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October 29, 2013
2 Min Read
The San Francisco-based company behind the popular open source code project Docker.io is changing its name to Docker, effective on Tuesday. The firm was formerly known as dotCloud.
DotCloud was founded in 2010 to provide a multi-language platform-as-a-service for developers. In doing so, the company came up with the idea of containerized virtual machines, in which sets of virtual machines run in a container under one operating system instead of each virtual machine having its own operating system. This approach saves server memory and speeds up virtual machine operations.
In Java programming, a container is a logical construct that defines a set of resources for use by the virtual machines launched inside it. Sun Microsystems, for example, used "zones" as virtual machines running under one copy of Solaris on a host server. Docker implements a similar approach under Linux, explained Ben Golub, CEO of Docker.
Launched six months ago, the Docker.io project was created from dotCloud's early work. Since then, it has grown popular with developers, reminiscent of Linux, the Apache Web server and MySQL in their early days. Docker has been downloaded 100,000 times, and 200 outside developers have contributed to the Docker project.
[ Want to learn more about how Docker was integrated into OpenStack? See OpenStack Havana Has Amazon-Like Aura. ]
The firm has established a registry of applications that have been placed in Docker containers and that are available for public use. Applications and their dependencies, such as application servers, Web servers or connections to databases, all fit into one container file, which can be downloaded or moved from one cloud location to another. The registry shows 20,000 applications.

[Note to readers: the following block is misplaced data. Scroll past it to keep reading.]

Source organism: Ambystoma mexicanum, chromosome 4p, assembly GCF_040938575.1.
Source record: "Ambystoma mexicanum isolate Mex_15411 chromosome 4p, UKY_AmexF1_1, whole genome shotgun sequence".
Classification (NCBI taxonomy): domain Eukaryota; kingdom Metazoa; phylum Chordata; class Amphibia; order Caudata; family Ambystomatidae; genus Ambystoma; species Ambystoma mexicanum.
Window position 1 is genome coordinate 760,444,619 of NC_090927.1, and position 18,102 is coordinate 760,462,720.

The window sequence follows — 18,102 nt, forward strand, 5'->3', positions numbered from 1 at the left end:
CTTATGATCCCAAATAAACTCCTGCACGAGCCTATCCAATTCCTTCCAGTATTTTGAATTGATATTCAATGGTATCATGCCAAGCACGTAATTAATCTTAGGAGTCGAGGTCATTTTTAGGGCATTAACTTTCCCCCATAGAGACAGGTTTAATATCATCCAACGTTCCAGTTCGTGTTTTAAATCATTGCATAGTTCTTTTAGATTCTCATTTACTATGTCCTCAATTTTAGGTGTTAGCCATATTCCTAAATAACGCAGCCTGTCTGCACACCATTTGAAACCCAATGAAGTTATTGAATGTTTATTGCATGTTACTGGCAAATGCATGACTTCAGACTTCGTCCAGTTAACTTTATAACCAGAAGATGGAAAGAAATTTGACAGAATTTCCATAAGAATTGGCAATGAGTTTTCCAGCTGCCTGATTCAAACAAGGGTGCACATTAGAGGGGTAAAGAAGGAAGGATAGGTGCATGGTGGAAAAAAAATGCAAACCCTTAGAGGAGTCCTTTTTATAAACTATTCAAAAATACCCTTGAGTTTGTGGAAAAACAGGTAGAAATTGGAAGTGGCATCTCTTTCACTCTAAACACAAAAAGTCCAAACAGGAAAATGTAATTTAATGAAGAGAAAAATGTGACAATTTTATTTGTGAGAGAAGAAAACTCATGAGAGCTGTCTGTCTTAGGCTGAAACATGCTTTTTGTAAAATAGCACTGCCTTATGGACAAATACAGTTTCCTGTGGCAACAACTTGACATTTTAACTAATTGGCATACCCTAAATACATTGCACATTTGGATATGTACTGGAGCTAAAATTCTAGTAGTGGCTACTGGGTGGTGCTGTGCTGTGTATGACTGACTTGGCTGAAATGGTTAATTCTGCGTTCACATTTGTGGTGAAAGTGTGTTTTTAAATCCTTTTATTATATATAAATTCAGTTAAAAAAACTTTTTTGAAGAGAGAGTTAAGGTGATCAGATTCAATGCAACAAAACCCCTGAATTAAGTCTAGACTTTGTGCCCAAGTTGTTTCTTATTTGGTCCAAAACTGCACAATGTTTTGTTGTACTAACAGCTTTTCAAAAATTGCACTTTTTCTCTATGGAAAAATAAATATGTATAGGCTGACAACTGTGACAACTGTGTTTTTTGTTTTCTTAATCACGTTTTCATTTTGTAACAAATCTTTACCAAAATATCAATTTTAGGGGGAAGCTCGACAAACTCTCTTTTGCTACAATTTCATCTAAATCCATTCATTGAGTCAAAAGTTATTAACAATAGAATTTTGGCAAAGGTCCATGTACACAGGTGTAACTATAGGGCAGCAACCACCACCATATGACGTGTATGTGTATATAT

At least 13,000 developers have competed online Docker training, and 50 developer meet-ups have taken place in 30 cities on use of Docker, Golub said in an interview.
A driver allowing Docker to be used from inside an OpenStack cloud was included in the recent Havana release of the cloud software, potentially easing the task of migrating from one OpenStack cloud to another. The Docker driver is also integrated in Red Hat's OpenShift platform-as-a-service and Red Hat's distribution of OpenStack in Red Hat Enterprise Linux.
"It was a great validation to be accepted into OpenStack," said Golub, adding that Docker representatives will attend the upcoming OpenStack Summit in Hong Kong, where they will demonstrate how to create Docker containers and move applications between clouds. Docker also plans to provide professional consulting on implementing Docker, as well as technical support, in 2014.
Docker is backed by Benchmark Capital, Trinity Ventures, Yahoo founder Jerry Yang, Y Combinator and other investors.
About the Author(s)
Editor at Large, Cloud
Charles Babcock is an editor-at-large for InformationWeek and author of Management Strategies for the Cloud Revolution, a McGraw-Hill book. He is the former editor-in-chief of Digital News, former software editor of Computerworld and former technology editor of Interactive Week. He is a graduate of Syracuse University where he obtained a bachelor's degree in journalism. He joined the publication in 2003.
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